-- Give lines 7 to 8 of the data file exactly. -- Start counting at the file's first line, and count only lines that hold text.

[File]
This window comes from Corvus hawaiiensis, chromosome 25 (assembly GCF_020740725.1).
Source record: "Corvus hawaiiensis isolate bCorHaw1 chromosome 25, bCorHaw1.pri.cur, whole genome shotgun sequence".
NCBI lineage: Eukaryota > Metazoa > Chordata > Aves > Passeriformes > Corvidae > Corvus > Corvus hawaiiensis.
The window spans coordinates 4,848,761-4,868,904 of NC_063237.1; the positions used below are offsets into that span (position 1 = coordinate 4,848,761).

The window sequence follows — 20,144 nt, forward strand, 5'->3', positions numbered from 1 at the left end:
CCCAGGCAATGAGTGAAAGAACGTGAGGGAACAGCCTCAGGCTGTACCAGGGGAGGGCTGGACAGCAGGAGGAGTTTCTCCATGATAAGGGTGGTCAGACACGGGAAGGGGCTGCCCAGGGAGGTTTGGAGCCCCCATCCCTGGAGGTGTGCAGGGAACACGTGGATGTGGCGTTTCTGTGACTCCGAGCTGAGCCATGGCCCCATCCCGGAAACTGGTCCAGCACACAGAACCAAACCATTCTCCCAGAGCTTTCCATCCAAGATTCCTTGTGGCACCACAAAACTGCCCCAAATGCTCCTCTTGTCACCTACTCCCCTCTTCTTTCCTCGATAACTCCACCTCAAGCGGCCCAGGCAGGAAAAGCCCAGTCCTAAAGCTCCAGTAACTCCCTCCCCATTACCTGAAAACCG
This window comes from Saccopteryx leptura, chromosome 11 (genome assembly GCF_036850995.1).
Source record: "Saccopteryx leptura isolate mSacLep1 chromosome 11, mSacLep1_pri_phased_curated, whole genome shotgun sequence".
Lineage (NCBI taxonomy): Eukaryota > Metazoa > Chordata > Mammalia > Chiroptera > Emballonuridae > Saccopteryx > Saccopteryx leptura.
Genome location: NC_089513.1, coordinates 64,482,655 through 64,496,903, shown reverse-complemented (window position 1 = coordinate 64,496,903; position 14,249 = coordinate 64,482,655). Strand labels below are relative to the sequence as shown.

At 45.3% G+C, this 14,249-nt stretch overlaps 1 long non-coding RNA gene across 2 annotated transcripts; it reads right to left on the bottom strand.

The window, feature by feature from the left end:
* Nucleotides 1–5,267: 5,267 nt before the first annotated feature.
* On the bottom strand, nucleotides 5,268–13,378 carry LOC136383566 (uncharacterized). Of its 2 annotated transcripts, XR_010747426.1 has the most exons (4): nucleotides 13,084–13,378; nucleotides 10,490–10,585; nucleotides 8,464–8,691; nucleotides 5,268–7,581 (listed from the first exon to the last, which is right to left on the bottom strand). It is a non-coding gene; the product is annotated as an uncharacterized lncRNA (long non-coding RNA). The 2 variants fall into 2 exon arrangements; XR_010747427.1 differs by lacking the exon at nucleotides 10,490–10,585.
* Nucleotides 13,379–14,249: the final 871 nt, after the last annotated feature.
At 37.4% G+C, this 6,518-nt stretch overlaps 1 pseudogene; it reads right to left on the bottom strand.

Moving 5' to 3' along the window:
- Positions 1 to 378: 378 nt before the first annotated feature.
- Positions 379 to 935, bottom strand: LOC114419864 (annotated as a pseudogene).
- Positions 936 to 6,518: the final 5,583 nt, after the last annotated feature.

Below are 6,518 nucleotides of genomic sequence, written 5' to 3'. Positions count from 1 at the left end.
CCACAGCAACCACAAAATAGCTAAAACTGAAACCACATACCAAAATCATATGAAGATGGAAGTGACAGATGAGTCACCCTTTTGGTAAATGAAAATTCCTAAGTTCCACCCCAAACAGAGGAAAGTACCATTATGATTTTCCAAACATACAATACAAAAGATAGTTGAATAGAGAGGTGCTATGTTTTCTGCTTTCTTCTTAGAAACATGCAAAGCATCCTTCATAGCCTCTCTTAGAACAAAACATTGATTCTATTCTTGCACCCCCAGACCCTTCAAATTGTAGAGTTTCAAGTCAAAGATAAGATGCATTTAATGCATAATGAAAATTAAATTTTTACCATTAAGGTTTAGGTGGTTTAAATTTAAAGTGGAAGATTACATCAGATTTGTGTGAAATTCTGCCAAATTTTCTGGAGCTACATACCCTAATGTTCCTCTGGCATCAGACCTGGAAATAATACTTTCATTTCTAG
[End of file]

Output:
This window comes from Saccopteryx leptura, chromosome 11 (genome assembly GCF_036850995.1).
Source record: "Saccopteryx leptura isolate mSacLep1 chromosome 11, mSacLep1_pri_phased_curated, whole genome shotgun sequence".